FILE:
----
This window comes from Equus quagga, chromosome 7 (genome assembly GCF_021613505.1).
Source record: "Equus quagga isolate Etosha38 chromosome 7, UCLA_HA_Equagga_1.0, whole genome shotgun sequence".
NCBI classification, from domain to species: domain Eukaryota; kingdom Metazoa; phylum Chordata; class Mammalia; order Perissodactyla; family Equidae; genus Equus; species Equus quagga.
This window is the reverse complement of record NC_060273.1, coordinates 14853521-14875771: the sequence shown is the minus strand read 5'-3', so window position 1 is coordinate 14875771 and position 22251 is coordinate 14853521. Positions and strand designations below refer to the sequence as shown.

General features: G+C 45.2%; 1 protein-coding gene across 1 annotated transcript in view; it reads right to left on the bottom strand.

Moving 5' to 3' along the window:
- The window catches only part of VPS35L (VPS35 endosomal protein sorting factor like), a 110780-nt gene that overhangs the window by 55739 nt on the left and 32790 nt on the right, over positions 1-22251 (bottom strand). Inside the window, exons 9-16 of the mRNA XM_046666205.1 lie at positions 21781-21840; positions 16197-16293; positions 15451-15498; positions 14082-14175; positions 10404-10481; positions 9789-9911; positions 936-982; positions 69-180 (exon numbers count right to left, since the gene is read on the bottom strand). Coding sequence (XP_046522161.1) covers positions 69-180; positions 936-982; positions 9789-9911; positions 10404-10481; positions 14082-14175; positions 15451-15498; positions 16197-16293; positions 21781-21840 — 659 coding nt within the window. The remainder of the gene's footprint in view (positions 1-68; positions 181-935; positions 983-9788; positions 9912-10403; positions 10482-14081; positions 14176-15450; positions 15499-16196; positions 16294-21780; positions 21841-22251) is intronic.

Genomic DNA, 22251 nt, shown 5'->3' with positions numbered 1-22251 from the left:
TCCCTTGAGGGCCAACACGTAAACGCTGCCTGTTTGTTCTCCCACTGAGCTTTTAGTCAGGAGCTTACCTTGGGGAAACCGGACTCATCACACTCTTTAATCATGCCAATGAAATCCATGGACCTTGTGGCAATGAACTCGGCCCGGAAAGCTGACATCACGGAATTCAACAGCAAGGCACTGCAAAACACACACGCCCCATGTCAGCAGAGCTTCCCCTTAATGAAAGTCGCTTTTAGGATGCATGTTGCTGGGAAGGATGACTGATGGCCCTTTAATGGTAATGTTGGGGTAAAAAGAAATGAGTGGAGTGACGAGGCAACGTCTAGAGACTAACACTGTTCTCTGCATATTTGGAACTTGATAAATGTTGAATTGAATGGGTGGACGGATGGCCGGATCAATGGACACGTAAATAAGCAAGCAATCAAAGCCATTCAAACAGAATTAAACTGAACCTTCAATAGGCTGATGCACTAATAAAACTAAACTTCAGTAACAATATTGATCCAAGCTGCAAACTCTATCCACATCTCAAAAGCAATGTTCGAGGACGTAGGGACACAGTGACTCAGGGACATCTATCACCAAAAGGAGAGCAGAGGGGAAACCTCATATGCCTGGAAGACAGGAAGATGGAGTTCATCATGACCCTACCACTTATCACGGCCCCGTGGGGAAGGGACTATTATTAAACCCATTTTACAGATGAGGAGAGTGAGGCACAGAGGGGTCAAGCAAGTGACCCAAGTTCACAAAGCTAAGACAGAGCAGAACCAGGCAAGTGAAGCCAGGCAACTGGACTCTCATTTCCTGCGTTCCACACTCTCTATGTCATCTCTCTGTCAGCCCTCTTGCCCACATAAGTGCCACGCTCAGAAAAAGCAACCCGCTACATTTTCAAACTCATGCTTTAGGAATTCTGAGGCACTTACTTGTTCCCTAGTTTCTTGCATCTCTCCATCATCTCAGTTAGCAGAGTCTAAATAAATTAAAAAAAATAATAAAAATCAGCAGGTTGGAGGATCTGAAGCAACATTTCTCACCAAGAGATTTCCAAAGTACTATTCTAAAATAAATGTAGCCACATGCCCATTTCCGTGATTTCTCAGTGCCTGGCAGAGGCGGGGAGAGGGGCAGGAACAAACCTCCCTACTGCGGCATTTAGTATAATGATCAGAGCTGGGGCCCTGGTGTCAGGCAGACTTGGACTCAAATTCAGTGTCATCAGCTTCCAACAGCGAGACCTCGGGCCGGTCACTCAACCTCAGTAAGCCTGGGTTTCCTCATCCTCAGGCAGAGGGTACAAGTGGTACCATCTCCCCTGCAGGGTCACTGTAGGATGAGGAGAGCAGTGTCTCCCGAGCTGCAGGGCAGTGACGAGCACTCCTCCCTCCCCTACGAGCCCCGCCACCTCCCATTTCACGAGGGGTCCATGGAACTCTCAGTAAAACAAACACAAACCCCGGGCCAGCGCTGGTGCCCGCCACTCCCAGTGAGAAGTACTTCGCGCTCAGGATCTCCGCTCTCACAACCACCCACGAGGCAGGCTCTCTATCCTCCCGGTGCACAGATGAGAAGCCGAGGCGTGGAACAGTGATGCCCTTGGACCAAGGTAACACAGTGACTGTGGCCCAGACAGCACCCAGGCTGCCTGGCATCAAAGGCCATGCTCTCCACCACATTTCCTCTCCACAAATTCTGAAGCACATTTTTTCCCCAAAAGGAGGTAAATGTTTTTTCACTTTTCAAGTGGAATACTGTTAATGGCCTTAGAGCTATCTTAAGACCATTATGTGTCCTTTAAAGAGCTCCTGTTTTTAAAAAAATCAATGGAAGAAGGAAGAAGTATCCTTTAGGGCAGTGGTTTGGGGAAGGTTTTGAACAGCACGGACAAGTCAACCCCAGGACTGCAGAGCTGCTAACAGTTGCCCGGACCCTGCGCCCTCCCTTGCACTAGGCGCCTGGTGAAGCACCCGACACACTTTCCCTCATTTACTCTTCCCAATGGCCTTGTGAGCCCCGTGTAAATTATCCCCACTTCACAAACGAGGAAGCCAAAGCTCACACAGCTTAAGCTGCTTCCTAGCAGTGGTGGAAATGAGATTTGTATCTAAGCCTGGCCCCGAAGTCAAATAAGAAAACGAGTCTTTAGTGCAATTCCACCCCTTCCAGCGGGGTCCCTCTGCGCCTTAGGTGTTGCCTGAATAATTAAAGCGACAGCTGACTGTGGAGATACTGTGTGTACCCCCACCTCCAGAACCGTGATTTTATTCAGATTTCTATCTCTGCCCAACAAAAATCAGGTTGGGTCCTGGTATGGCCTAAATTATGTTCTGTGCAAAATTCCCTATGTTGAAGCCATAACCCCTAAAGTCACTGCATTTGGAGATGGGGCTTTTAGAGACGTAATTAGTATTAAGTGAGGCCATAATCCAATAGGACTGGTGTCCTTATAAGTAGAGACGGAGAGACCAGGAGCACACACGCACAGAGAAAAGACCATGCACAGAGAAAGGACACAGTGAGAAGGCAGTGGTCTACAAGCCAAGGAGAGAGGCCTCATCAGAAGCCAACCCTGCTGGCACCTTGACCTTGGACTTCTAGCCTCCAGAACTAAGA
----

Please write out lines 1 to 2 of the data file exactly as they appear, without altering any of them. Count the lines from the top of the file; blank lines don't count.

This window comes from Equus quagga, chromosome 7 (genome assembly GCF_021613505.1).
Source record: "Equus quagga isolate Etosha38 chromosome 7, UCLA_HA_Equagga_1.0, whole genome shotgun sequence".